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The Innovator

Greatest Challenge: Develop a systemic way to measure how employees feel about the company; find ways to retain high performers.

Greatest Achievement: Created "Googlegeist," a state-of-the-art scientifically constructed employee survey.

Thursday, July 1, 2010
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Prasad Setty, a self-described "numbers guy," never expected to find himself in HR.

"If you'd asked me in business school if I would be spending time in HR, I would've laughed, because I thought HR was soft and fluffy and that I had no intuition for people issues," says Setty, who holds an MBA from the Wharton School and a master's degree in chemical engineering from Carnegie Mellon University.

And yet today, Setty is happily ensconced in HR at Google Inc., albeit in a numbers-driven role, serving as the company's director of people analytics and compensation.

"Google is a great place to try a data-driven approach to HR," says Setty, who joined the Mountain View, Calif.-based technology behemoth in 2006 after stints at McKinsey & Co. and Capital One.

"Prasad has this unique ability to understand data very deeply while understanding what's important to the organization on a people level," says Laszlo Bock, Google's chief HR officer and Setty's boss. "He's brilliant at figuring out what questions to ask. When we met Prasad, we said, 'This is someone we want to build an organization around.' "

At Google, Setty's mandates included finding better ways to determine what's on the minds of "Googlers," as the company's employees are called, and making sure top performers stay with the company and continue to innovate throughout their careers.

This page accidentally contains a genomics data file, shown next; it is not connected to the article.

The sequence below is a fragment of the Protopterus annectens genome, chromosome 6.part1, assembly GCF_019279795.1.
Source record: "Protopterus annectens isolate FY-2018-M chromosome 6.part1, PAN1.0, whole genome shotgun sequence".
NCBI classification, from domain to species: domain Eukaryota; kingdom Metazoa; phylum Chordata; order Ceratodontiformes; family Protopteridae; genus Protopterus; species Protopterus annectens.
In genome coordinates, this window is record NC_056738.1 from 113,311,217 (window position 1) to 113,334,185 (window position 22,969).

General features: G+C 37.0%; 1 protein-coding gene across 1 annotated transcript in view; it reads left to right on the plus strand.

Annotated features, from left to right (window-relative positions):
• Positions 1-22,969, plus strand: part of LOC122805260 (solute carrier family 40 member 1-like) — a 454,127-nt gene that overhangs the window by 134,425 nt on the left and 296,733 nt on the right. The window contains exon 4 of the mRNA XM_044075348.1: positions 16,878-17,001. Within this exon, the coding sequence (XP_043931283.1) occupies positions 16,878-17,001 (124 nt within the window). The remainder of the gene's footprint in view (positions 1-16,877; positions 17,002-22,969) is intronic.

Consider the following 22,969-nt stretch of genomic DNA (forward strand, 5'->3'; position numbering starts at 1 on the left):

In so doing, he's found a way to match numbers and HR in exotic and exciting new ways, encouraging his HR staff to push the boundaries of what can be done within the profession. This is partly out of necessity: Given its unique culture of constant invention, Google simply isn't interested in copying best practices from other large companies.

"Google is not a place where I can go and say, 'GE is doing this and so is IBM, so let's try it here, too,' " says Setty, a shoo-in as one of HRE's 2010 HR's Rising Stars. "This is an organization where people prefer to rely on internal data and want to see what works here."

Setty oversaw the creation of "PiLab," a team of scientists and researchers (the number fluctuates throughout the year) who work within HR and delve into organizational issues, grappling with questions such as, "How do we build a decision-making system that avoids cognitive errors?" and, "How do we prove the impact good managers have, and then make more of them?"

"I thought PiLab was exactly the kind of thing Google would benefit from and the best way to leverage the scientists' talent," says Setty.

One example of PiLab's work is Project Oxygen, an effort to measure the impact of good managers, identify the traits that separate good managers from bad ones and then use that information to help develop better managers throughout the company.